Children in the Cat Bed
The teacher called her class to attention, as the kindergarteners looked up in awe at her. “Good morning, children!” she called out to them.
“Good morning, Miss Williams” they called back.
“Today, children, we are going to talk about roommates. Those of you with brothers and sisters no doubt will have roommates at some point or another.” Some in the class nodded in agreement. “So tell me, who here has a roommate?”
“I do!” shouted one child, a little brown-haired girl.
“Alright, Mary. Who is your roommate?”
“Your brother and you share a room?”
“Yep! And one other too!”
“O, and who is that?”
The teacher laughed for a minute. “So, Mary, you and your brother Jack share a room?”
“Yes, that’s right. We sleep with our cat,” Mary said in a matter-of-fact manner.
“And what is the cat’s name?” the teacher asked, sitting on the edge of her desk.
“Her name is Kitty,” replied Mary to the giggles of her classmates.
“What a good name for a cat,” the teacher said. “So, you, Jack, and Kitty all share a bed. I do hope it is a big bed,” Miss Williams said, quieting the class.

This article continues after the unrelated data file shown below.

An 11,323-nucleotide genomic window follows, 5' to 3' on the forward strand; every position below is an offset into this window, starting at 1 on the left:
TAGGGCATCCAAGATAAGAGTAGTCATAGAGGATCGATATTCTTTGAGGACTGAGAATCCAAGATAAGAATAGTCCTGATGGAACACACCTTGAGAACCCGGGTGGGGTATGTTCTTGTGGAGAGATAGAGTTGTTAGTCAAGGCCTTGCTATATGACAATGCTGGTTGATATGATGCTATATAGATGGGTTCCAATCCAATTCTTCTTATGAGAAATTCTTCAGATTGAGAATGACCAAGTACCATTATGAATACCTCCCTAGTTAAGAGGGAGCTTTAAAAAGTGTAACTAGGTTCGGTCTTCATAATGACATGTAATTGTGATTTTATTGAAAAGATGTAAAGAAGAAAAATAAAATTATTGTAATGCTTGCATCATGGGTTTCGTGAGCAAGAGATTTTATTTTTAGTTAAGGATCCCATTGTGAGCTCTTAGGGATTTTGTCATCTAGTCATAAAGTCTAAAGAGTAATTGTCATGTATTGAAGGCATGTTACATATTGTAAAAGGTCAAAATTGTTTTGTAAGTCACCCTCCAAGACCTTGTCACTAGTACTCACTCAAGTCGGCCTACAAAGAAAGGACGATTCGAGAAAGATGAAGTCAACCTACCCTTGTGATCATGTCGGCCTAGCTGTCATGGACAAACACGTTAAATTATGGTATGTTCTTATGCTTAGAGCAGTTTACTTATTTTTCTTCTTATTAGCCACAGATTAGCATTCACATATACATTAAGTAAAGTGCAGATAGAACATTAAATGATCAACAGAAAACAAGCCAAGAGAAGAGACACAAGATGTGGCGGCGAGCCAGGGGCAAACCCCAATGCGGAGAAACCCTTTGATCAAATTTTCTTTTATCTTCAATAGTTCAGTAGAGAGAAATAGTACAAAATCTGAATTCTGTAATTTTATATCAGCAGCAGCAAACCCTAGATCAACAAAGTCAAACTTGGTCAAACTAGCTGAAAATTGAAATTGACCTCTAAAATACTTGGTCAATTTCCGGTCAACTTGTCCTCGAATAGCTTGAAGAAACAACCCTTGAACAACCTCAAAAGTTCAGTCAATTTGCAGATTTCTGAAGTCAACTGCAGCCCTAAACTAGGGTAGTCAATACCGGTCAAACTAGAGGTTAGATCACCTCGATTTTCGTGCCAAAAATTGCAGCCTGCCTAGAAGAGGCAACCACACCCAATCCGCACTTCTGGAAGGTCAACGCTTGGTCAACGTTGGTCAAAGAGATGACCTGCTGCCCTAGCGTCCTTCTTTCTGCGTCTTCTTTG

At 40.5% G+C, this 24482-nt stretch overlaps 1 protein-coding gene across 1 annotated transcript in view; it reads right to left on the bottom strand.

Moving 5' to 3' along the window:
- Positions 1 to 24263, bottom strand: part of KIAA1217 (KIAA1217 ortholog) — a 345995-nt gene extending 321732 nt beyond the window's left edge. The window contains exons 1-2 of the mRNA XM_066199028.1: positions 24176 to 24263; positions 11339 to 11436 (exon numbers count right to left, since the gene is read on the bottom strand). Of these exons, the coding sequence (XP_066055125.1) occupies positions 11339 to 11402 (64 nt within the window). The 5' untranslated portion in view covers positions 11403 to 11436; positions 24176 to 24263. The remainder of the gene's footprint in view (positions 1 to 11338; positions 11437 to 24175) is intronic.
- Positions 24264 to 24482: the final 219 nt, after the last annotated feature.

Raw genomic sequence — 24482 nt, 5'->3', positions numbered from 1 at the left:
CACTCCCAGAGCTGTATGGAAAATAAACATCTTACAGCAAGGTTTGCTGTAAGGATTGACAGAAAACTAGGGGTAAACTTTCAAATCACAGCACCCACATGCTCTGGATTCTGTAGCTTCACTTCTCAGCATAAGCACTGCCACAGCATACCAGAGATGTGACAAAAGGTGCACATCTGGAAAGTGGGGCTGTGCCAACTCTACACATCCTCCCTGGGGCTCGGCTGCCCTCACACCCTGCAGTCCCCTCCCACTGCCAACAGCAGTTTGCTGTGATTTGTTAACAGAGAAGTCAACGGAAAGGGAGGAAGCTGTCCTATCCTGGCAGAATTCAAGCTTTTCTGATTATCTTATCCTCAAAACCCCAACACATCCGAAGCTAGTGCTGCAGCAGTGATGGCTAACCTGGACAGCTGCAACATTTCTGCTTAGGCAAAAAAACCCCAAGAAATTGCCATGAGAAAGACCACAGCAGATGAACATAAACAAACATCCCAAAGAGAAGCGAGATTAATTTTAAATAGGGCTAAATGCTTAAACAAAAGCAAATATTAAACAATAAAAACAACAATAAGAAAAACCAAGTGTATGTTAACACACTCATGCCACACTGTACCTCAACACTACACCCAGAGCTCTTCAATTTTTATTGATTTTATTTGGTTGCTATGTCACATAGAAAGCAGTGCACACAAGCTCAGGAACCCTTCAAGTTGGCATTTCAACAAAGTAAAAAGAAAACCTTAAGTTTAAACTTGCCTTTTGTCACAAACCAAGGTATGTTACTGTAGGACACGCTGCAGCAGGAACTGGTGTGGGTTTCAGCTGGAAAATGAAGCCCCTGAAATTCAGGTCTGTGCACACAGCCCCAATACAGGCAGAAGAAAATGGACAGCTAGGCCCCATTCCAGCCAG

Mary shook her head, “No, it’s the cat’s bed.”
Miss Williams stopped for a minute, puzzled at what she had just heard. “You, you sleep in the cat’s bed?”
“Yes, we say it’s the cat’s bed because the cat was there first,” Mary explained.
“Ah, well that’s nice of you. But it is a regular sized person’s bed,” Miss Williams asked for clarification.
“No, it’s the cat’s bed. It is small, round, and a perfect fit for Kitty,” Mary declared.
Miss Williams became troubled by this, “So, you don’t have your own bed in the house?”
“Not a people-sized bed, we have a cat bed!” Mary shouted.
“There is no need to shout, Mary,” Miss Williams declared.
“Sorry, Miss Williams,” Mary said, her face drooping a bit.
“No matter. I just hope that you and Jack aren’t allergic to cats,” Miss Williams said, her confusion showing.
“O, we are, but we wash our hands and faces every morning when we wake up,” Mary said.
“I see,” Miss Williams replied, wanting to move the conversation on to something else, “Well, children that was fun. Now then, let’s get on with some of your math.”
The children let out a wail en masse as Miss Williams began to draw some numbers onto their chalkboard.
After school was finished for the day, Mary returned home to find her little brother Jack waiting with her parents and grandparents. They had a nice dinner together, at which Mary and Jack entertained the adults with their usual antics. However, when it was just past eight o’clock, with the children and cat fast asleep in their bed upstairs, a knock rang out on the door.
“Who could that be?” Mother asked, as the adults sat about the front room watching the news. The knock rang out again. “I’ll go and see,” she said, standing and going to the front door.
Mother opened the door, peering outside into the winter night. There in front of her stood a younger woman. “Hello, are you Mrs Ingelbot?”asked the young woman.
“Yes, I am. Who are you?” Mrs Ingelbot replied.